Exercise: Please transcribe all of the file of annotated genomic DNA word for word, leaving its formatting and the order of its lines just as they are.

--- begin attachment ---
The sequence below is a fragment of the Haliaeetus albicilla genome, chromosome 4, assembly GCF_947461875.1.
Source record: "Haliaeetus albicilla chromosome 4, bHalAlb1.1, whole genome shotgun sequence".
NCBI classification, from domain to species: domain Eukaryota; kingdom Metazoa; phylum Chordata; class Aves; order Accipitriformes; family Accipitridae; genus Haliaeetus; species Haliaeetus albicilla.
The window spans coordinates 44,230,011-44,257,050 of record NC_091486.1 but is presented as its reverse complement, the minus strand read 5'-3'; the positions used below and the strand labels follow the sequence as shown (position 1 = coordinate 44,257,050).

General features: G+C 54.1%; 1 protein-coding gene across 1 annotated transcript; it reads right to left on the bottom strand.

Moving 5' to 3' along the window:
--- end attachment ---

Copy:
The sequence below is a fragment of the Haliaeetus albicilla genome, chromosome 4, assembly GCF_947461875.1.
Source record: "Haliaeetus albicilla chromosome 4, bHalAlb1.1, whole genome shotgun sequence".
NCBI classification, from domain to species: domain Eukaryota; kingdom Metazoa; phylum Chordata; class Aves; order Accipitriformes; family Accipitridae; genus Haliaeetus; species Haliaeetus albicilla.
The window spans coordinates 44,230,011-44,257,050 of record NC_091486.1 but is presented as its reverse complement, the minus strand read 5'-3'; the positions used below and the strand labels follow the sequence as shown (position 1 = coordinate 44,257,050).

General features: G+C 54.1%; 1 protein-coding gene across 1 annotated transcript; it reads right to left on the bottom strand.

Moving 5' to 3' along the window: